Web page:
Jesse Ball began his writing career as a poet, which explains a lot. His novels Silence Once Begun and A Cure for Suicide are both spare and elliptical, frog-hopping from scene to scene, making stories that aren’t plot-driven into page-turners. How to Set a Fire and Why seems to be no exception; it’s told by a teenage protagonist who can’t manage to stay in school in spite of her knack for seeing straight through to the truth that underlies things. She’s a lovable misfit worth hanging out with.

Kirkus Reviews

A brilliant portrayal of a girl who's quite aware of what she's going through.

Publishers Weekly

Starred and Boxed Review. The beautifully blunt narration of a gifted delinquent propels this excellent sixth novel…A song of teenage heartbreak sung with a movingly particular sadness, a mature meditation on how actually saying something, not just speaking, is what most makes a voice human.

Library Journal

Starred Review. A startling, unsettling, and significantly memorable novel.

Booklist

Starred Review. Readers will share Ball’s adoration of this incisive and valiant young survivor from whom life cruelly subtracts nearly everything but her incandescent intellect, blazing wit, and radiant sense of justice

The Sydney Morning Herald

All that's written, all Lucia's actions and decisions, seem not just believable but somehow right…There's beauty in the simplicity, in the story that's told, in the plight of one girl to find what's true.

Author Blurb Emily St. John Mandel, bestselling author of Station Eleven
How to Set a Fire and Why is a rare and startling work. Days after I read it, I find that I can't stop thinking about it, and what I've realized is that this is a book I will not forget. This is a harrowing, subtle, and absolutely electrifying novel."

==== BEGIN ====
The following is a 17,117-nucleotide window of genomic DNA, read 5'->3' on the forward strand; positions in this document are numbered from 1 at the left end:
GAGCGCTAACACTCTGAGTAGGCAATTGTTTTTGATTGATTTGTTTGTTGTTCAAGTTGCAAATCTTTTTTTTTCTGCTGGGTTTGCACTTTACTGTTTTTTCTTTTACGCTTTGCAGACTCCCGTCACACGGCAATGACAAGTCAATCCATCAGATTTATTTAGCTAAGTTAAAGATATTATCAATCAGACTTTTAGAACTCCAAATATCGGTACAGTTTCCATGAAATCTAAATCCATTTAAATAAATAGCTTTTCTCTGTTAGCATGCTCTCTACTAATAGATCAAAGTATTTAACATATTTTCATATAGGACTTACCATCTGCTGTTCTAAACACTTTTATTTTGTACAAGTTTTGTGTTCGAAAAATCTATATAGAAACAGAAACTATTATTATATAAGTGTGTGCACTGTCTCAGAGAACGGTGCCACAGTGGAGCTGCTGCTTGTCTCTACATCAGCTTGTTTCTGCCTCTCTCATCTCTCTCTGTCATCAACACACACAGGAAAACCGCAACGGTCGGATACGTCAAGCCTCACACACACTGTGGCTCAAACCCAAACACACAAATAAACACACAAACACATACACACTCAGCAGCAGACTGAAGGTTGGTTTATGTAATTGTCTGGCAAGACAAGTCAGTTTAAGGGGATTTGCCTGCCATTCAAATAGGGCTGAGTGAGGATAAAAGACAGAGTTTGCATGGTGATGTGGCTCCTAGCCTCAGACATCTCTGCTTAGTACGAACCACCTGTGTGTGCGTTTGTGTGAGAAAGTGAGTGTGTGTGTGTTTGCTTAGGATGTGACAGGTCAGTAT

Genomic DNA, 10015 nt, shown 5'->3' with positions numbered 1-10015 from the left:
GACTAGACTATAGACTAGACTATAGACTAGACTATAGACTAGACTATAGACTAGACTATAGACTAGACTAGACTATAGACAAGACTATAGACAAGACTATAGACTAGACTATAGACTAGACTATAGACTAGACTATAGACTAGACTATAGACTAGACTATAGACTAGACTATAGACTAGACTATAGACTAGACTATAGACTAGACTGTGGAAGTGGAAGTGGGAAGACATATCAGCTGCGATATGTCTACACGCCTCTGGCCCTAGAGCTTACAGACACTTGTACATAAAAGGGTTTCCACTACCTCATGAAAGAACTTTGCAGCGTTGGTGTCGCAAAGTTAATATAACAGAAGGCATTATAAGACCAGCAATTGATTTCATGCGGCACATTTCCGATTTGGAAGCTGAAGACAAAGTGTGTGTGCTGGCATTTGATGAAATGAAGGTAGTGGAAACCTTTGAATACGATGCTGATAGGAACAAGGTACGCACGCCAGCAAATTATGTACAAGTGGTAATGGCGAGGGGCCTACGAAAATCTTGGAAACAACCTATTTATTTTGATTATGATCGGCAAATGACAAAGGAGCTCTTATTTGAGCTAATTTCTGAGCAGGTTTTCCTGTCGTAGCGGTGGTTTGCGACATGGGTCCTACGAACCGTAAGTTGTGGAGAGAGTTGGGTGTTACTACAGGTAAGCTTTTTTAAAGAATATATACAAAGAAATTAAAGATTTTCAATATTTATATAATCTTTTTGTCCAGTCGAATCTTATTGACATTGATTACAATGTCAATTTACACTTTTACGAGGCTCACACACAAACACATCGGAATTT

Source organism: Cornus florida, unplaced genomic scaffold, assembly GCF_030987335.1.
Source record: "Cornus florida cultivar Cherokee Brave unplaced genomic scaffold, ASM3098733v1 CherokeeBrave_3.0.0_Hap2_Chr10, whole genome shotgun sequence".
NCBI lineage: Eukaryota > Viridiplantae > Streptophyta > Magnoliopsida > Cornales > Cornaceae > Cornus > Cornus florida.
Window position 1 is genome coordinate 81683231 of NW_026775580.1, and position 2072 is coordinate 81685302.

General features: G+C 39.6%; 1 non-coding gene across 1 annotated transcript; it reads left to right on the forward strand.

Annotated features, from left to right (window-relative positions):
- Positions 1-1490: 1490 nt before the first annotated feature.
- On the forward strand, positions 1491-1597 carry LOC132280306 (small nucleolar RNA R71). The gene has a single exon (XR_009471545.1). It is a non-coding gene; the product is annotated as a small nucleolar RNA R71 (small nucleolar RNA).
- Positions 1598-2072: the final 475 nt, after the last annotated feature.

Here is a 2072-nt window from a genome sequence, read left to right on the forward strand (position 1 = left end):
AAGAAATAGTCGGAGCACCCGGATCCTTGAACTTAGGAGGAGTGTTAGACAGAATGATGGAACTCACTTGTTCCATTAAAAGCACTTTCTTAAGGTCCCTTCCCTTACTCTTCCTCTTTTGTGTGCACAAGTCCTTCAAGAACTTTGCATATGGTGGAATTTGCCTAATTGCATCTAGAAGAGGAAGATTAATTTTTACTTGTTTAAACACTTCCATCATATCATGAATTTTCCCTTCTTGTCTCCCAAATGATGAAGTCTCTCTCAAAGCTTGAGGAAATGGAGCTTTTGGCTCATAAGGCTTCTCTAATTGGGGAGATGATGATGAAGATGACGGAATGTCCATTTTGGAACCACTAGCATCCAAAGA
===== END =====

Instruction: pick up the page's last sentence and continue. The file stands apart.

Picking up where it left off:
Author Blurb Peter Heller, bestselling author of The Dog Stars and The Painter
I was captivated from the first line ... Lucia belongs with all the great child truth tellers: David Copperfield, Huck Finn, Holden Caulfield. She has a rapier wit, an infallible nose for hypocrisy and injustice, and is always in trouble. She is subversive and funny and has a capacity for love that outstrips her circumstances ... I loved her and I loved the book, every page of it.

Reader Reviews

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Beyond the Book

Young Adults as Unreliable Narrators

In How to Set a Fire and Why, Lucia claims to not remember exactly what occurred during an argument with her aunt's landlord, leaving her exact reasoning and motivation somewhat mysterious. In writing Lucia as an unreliable narrator, Jesse Ball draws from an established tradition.

The Catcher In the RyeAn unreliable narrator lies, expresses uncertainty or bias, or seems to have a misunderstanding of situations that occured. The author may employ an unreliable narrator to intentionally mislead the reader or as a means of characterization. Part of the pleasure in encountering such a narrator is parsing out what is true and what is not. Teen and young adult narrators are some of the most obvious and well-known examples of the trope, and this makes logical sense....